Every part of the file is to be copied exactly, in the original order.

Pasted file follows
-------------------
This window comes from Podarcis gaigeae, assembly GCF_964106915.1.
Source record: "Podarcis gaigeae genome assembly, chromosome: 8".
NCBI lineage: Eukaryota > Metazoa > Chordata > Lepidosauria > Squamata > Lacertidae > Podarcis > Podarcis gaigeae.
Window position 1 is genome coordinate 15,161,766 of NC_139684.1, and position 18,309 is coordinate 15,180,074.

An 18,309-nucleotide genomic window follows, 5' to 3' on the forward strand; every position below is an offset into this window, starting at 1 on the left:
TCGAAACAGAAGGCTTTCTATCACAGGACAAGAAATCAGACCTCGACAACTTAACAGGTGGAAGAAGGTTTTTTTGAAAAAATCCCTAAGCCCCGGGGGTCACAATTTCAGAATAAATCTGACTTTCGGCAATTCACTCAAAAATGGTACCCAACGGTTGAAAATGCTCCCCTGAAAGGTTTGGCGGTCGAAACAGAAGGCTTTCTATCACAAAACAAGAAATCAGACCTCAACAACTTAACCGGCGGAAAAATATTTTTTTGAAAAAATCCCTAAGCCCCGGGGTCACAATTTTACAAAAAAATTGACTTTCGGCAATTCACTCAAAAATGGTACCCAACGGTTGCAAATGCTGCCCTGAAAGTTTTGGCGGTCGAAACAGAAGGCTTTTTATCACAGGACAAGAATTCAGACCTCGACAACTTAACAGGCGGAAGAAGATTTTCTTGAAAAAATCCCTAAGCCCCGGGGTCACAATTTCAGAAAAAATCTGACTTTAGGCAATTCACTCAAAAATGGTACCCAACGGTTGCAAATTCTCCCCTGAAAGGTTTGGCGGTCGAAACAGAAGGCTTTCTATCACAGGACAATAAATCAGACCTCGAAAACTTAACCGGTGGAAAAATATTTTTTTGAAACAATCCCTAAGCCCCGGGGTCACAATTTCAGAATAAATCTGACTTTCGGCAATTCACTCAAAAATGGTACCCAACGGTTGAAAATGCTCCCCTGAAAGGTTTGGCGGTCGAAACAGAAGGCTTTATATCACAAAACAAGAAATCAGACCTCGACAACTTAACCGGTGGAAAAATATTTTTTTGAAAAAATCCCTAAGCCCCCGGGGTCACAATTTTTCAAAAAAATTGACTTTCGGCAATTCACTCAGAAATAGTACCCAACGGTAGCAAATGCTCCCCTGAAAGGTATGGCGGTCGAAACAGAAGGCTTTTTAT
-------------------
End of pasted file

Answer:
This window comes from Podarcis gaigeae, assembly GCF_964106915.1.
Source record: "Podarcis gaigeae genome assembly, chromosome: 8".
NCBI lineage: Eukaryota > Metazoa > Chordata > Lepidosauria > Squamata > Lacertidae > Podarcis > Podarcis gaigeae.
Window position 1 is genome coordinate 15,161,766 of NC_139684.1, and position 18,309 is coordinate 15,180,074.

An 18,309-nucleotide genomic window follows, 5' to 3' on the forward strand; every position below is an offset into this window, starting at 1 on the left:
TCGAAACAGAAGGCTTTCTATCACAGGACAAGAAATCAGACCTCGACAACTTAACAGGTGGAAGAAGGTTTTTTTGAAAAAATCCCTAAGCCCCGGGGGTCACAATTTCAGAATAAATCTGACTTTCGGCAATTCACTCAAAAATGGTACCCAACGGTTGAAAATGCTCCCCTGAAAGGTTTGGCGGTCGAAACAGAAGGCTTTCTATCACAAAACAAGAAATCAGACCTCAACAACTTAACCGGCGGAAAAATATTTTTTTGAAAAAATCCCTAAGCCCCGGGGTCACAATTTTACAAAAAAATTGACTTTCGGCAATTCACTCAAAAATGGTACCCAACGGTTGCAAATGCTGCCCTGAAAGTTTTGGCGGTCGAAACAGAAGGCTTTTTATCACAGGACAAGAATTCAGACCTCGACAACTTAACAGGCGGAAGAAGATTTTCTTGAAAAAATCCCTAAGCCCCGGGGTCACAATTTCAGAAAAAATCTGACTTTAGGCAATTCACTCAAAAATGGTACCCAACGGTTGCAAATTCTCCCCTGAAAGGTTTGGCGGTCGAAACAGAAGGCTTTCTATCACAGGACAATAAATCAGACCTCGAAAACTTAACCGGTGGAAAAATATTTTTTTGAAACAATCCCTAAGCCCCGGGGTCACAATTTCAGAATAAATCTGACTTTCGGCAATTCACTCAAAAATGGTACCCAACGGTTGAAAATGCTCCCCTGAAAGGTTTGGCGGTCGAAACAGAAGGCTTTATATCACAAAACAAGAAATCAGACCTCGACAACTTAACCGGTGGAAAAATATTTTTTTGAAAAAATCCCTAAGCCCCCGGGGTCACAATTTTTCAAAAAAATTGACTTTCGGCAATTCACTCAGAAATAGTACCCAACGGTAGCAAATGCTCCCCTGAAAGGTATGGCGGTCGAAACAGAAGGCTTTTTAT